The impossible city

Joseph Rykwert, is the author of, most recently, The Seduction of Place (Weidenfeld & Nicolson, 2000; OUP, 2004).

The making of a metropolis

London has grown quirkily, and that quirkiness still determines the way it develops. The City of London which is the CBD (Central Business District - an acronym recent planners love) covers the area which has outlined it since Roman times. The Stock Exchange, the Mansion House and the Bank of England, its heart, are a few yards/metres north-west of the Roman Forum. The Roman boundary also delimited - more or less - the area ravaged by the Great Fire of 1666. The opportunity to plan the area grandly was then lost in property disputes.

State government - monarch and parliament - kept out of the City but had a joint enclave at Whitehall-Westminster. Between those two centres ran a riverside street just out of reach of the muddy tide - the Strand. These (and the bridgehead at Southwark) are London's kernel. Westward of it, land was developed for superior housing by the great estate owners between the 17th and the 19th centuries as a network of streets and squares up to the barrier of a royal (Hyde) Park, and then in a pincer to the north (Paddington, Notting Hill) and to the south (Kensington).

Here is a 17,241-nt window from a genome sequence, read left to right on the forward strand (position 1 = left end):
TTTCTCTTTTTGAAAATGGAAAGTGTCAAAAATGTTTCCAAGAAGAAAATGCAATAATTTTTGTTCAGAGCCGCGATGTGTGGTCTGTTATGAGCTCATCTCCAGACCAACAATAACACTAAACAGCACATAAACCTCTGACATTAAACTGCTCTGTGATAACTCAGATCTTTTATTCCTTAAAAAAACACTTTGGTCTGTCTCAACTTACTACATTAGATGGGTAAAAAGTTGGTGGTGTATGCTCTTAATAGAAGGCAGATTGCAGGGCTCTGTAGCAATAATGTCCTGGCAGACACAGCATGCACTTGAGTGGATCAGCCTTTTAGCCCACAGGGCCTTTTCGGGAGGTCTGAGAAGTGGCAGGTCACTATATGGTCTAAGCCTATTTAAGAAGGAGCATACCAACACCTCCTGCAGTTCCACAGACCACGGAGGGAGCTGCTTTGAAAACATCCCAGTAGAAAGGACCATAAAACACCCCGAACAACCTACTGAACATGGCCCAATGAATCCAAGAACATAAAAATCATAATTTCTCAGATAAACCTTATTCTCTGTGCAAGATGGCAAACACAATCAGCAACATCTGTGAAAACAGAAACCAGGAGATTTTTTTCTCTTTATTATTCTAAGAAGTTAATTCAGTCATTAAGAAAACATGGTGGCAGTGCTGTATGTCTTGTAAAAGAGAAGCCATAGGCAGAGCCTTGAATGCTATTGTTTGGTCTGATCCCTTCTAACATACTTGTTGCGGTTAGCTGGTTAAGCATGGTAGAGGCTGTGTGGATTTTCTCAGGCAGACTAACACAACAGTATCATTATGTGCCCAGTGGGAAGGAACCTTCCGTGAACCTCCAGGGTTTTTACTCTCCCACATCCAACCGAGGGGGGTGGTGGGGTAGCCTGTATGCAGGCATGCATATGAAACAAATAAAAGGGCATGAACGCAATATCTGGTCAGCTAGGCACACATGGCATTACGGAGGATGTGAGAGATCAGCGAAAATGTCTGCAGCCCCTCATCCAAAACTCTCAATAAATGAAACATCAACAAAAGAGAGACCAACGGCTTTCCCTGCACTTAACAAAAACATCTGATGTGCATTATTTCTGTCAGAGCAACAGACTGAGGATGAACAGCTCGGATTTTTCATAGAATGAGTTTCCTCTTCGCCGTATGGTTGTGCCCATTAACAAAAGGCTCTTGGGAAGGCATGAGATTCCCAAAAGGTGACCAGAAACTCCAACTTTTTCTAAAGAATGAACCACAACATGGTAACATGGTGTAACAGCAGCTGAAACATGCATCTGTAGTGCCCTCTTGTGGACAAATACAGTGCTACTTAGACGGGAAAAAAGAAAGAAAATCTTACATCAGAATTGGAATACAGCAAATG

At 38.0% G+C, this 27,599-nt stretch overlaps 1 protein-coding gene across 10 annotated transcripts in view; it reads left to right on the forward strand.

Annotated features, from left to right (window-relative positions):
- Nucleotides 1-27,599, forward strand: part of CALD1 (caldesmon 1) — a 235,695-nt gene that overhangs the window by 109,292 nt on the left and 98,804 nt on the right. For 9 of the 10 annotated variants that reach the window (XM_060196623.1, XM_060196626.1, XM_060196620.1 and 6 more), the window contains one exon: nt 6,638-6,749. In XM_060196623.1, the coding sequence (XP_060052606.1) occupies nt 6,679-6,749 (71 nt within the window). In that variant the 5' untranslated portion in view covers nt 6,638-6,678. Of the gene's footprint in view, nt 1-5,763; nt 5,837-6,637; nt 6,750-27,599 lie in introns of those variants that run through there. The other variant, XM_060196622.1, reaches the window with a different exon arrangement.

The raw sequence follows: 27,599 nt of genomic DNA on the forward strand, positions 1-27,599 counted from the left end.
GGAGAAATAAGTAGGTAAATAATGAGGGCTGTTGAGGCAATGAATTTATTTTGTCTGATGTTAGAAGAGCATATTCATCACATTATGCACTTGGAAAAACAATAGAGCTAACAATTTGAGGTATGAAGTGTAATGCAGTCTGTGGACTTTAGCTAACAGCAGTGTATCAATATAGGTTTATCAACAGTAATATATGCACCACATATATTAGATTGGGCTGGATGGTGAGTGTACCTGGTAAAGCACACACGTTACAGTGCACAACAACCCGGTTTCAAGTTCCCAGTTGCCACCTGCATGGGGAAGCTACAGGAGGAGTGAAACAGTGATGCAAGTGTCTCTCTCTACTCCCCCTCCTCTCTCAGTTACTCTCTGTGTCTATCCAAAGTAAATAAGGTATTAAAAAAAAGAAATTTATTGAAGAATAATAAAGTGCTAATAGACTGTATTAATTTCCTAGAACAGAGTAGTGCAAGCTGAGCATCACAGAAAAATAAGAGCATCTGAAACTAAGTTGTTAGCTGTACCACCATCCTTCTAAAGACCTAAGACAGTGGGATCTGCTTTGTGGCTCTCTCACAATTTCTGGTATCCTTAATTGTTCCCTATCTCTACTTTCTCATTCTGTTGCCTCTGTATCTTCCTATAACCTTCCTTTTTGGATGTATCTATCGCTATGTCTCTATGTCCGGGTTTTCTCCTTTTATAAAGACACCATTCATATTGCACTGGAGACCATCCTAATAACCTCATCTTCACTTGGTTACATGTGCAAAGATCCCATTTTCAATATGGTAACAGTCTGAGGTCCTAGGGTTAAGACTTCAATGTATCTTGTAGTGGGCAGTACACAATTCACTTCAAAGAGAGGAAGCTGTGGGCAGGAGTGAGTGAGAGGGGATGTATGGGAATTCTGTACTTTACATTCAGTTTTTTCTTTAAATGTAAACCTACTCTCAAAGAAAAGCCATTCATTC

The Thames-side embanked docking areas in the City meanwhile spread into an even larger commercial development eastward, downstream. Lower-income housing formed a ring round the double kernel and over the river. The population increased mightily through the 19th century and the urban fabric absorbed the surrounding villages - Hampstead, Wandsworth, Brixton, Islington, Ealing - many of which still retain their administrative autonomy. The pleasure of London - as against Paris, Berlin, Rome - is the way a Londoner can still exploit this village character.